Part 2 Shipwreck
The Coast of Utopia - Shipwreck Part 2 of A Trilogy by Tom Stoppard. Directed by Jack O'Brien. Sets by Bob Crowley & Scott Pask. Costumes by Catherine Zuber. Lighting (Voyage) by Brian MacDevitt, (Shipwreck) by Kenneth Posner, (Salvage) by Natasha Katz. Original Music & Sound by Mark Bennett. Cast (In Alphabetical Order): Billy Crudup, Richard Easton, Jennifer Ehle, Josh Hamilton, David Harbour, Jason Butler Harner, Ethan Hawke, Amy Irving, Brían F. O'Byrne, Martha Plimpton; And Bianca Amato, Mia Barron, Larry Bull, Denis Butkus, Michael Carlsen, Amanda Leigh Cobb, Anthony Cochrane, Patricia Conolly, David Cromwell, Adam Dannheiser, Matt Dickson, Aaron Krohn, Felicity LaFortune, Jennifer Lyon, David Manis, Andrew McGinn, Kellie Overbey, Scott Parkinson, David Pittu, Annie Purcell, Erika Rolfsrud, Brian Sgambati, Robert Stanton, Eric Sheffer Stevens, Baylen Thomas, David Christopher Wells.
When last we left our intrepid voyagers drifting through the stormy, scintillating seas of The Coast of Utopia, it seemed they were youths becoming adults, unseasoned young men headed from obscurity to fame, even Russians setting off for Paris. But now that Shipwreck, Part Two of Tom Stoppard's monumental trilogy, has opened at Lincoln Center's Vivian Beaumont, we can see just how right and wrong we were. They were sailing in all those directions, and may yet arrive at them, but it's now clear they were destined first to pass through a love story.
Granted, that tale is more Bermuda Triangle than Niagara Falls, but the heat and the heart are there just the same. How can this be? Why would Stoppard apply the brakes to the speeding automobile represented by the trilogy's first installment, Voyage, just when things started getting good? He hasn't. He's instead slammed on the gas, setting things hurtling forward faster than ever. It just so happens that the scenery gracing this leg of journey is of the distinctly human variety. And if anything, it's an even more dazzling sight than Voyage.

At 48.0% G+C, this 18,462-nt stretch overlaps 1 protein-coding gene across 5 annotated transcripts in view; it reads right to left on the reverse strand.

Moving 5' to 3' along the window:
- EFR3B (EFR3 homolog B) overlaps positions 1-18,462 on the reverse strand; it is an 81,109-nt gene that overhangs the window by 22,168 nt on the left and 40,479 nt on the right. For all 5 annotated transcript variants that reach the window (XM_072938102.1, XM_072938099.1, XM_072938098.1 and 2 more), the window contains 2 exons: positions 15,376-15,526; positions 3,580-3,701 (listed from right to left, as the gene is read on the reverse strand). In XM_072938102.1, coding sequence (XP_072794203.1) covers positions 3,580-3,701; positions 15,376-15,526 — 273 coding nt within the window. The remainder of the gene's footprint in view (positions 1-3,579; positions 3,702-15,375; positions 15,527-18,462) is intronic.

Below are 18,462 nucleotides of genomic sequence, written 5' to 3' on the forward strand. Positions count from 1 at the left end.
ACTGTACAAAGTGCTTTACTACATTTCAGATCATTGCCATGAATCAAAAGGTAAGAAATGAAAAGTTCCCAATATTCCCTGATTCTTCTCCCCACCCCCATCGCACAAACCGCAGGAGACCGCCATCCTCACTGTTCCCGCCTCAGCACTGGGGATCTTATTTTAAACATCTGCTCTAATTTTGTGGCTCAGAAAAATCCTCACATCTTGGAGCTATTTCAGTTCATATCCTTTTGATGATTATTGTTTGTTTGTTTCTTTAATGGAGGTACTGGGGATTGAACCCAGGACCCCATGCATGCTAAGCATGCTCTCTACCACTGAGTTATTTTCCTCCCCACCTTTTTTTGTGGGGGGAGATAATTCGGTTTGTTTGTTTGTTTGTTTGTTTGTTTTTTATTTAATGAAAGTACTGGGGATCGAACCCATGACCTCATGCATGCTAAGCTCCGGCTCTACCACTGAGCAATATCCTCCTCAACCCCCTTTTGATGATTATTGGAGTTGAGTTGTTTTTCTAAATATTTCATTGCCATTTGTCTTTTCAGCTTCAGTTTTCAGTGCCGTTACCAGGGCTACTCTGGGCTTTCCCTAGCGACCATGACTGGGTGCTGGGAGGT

When this sprawling epic is viewed at point-blank range - as Stoppard does almost exclusively here - the broader picture emerges with even greater clarity. Whereas Voyage at times felt like a survey of great 19th century Russian thinkers and their timeless thoughts, Shipwreck spends the time necessary to explore them and their relationships in more exacting detail. The result is that you come to understand and even care about the revolutions (internal and external) on which the trilogy, like their lives, is constructed.
The external are easiest to pinpoint in Shipwreck: Various scenes from 1846 to 1852 bookend the Revolutions of 1848 that infected Europe, with bourgeois reformers in France, Italy, and elsewhere attempting to wrest control of their governments. The French leg even bursts into The Coast of Utopia in one violently operatic scene that both recalls and puts to shame the current Broadway revival of Les Misérables. Everyone in the trilogy is fighting for his or her life, and the lives of those who come after - whether they're aware of it or not. And whatever the specific outcome, the tides of change may not be halted.